University of Toledo Community Tech:  14-G (61.93%), 14-H (63.43%), 14-J (64.91%).  Ran out of ballots.



Mott Branch Library:  8-B (62.11%), 14-D (64.34%):  Precinct lines were not separated.  Registered voters not listed on rolls, turned away even with proof of residency, told to go to Board of Elections.  One voter who has lived in the same house for 55 years was forced to fill out a provisional ballot.



There were three other polling places where optical scanners were broken.  These precincts enjoyed relatively high turnout in spite of the breakdowns, or perhaps the machines broke down because of the high turnout.  Again, all these precincts were won by John Kerry:



Keyser Elementary School:  6-H (64.30%), 6-N (74.75%), 6-G (76.25%).  Machine was not working.  Scanner did not read vote.



Toledo Iron Workers Local 55:  16-F (70.82%), 16-O (73.01%), 16-P (74.54%).  Machine was not reading ballots.  Poll workers were putting ballots aside to be scanned later.  Voters were concerned about privacy and accuracy.  Precinct 16-F had 7 uncounted ballots.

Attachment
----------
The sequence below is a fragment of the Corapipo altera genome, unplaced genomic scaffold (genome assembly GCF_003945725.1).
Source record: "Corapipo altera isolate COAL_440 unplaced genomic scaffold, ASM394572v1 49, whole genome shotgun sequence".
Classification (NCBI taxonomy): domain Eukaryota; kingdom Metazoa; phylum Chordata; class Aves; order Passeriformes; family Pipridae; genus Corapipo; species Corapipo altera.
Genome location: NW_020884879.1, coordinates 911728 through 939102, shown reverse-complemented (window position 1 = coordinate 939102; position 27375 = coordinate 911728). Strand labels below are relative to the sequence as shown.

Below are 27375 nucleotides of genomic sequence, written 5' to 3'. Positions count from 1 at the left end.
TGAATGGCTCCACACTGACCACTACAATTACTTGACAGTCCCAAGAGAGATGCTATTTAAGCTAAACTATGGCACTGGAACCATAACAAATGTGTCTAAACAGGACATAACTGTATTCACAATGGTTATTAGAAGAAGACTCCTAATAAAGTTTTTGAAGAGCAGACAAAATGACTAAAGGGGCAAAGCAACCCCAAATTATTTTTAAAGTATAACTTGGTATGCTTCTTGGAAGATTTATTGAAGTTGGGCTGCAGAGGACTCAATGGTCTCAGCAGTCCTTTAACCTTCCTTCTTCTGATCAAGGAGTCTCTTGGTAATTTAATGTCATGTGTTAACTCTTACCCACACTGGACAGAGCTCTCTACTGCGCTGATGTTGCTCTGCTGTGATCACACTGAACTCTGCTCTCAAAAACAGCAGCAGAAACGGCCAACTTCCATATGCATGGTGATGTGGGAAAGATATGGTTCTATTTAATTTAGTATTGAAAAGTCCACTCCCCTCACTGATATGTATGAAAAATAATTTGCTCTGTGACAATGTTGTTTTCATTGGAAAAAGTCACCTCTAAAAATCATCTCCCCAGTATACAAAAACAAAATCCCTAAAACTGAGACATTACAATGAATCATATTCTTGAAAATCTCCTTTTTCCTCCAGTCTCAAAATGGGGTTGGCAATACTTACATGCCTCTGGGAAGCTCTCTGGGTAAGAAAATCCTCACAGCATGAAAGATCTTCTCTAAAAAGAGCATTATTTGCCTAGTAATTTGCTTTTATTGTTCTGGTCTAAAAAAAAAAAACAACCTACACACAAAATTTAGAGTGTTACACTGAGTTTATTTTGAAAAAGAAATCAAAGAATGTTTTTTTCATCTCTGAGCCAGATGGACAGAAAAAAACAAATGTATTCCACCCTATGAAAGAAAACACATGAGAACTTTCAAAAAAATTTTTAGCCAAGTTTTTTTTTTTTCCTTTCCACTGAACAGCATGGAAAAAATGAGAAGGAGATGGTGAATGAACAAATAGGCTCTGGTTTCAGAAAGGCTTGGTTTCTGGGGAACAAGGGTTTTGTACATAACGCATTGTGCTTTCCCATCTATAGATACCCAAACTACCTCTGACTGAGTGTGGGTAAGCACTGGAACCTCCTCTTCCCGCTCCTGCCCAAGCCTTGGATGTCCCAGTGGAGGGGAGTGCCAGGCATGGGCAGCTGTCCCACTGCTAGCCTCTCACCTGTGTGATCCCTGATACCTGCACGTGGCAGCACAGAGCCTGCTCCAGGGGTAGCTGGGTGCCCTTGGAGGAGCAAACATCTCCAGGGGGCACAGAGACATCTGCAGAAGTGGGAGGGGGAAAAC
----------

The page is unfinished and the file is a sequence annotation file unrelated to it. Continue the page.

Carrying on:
Washington Church:  22-C (79.91%), 22-B (82.28%).  Optical scanner was broken.  Emergency slot on machine in which to store ballots was full.  Poll workers were removing ballots from machine and storing them in a brown cardboard box, telling voters that the ballots would be scanned and counted later.  Precinct 22-C had 7 uncounted ballots (1.92%), further reducing the effective turnout.



There were four other polling places with multiple precincts, all of which had very low turnout.  There are no incident reports for these polling places, but there may have been no election observers there.  Again, all these precincts were won by John Kerry:



Spieker Terrace:  18-C (44.01%), 18-B (52.32%).  Precinct 18-C had 14 uncounted ballots, the highest percentage in the county (4.53%).



Waite High School:  19-C (49.07%), 19-D (50.35%), 20-A (57.48%).



Boys’ and Girls’ Club:  17-I (50.63%), 17-J (53.15%), 17-H (54.22%).



East Side Central School:  19-B (54.57%), 19-A (54.89%), 19-F (55.82%), 19-E (56.25%), 18-G (58.67%).



I have no way of knowing if the burglary at the Democratic headquarters was directly connected to voter suppression activities.  But I cannot imagine another motive.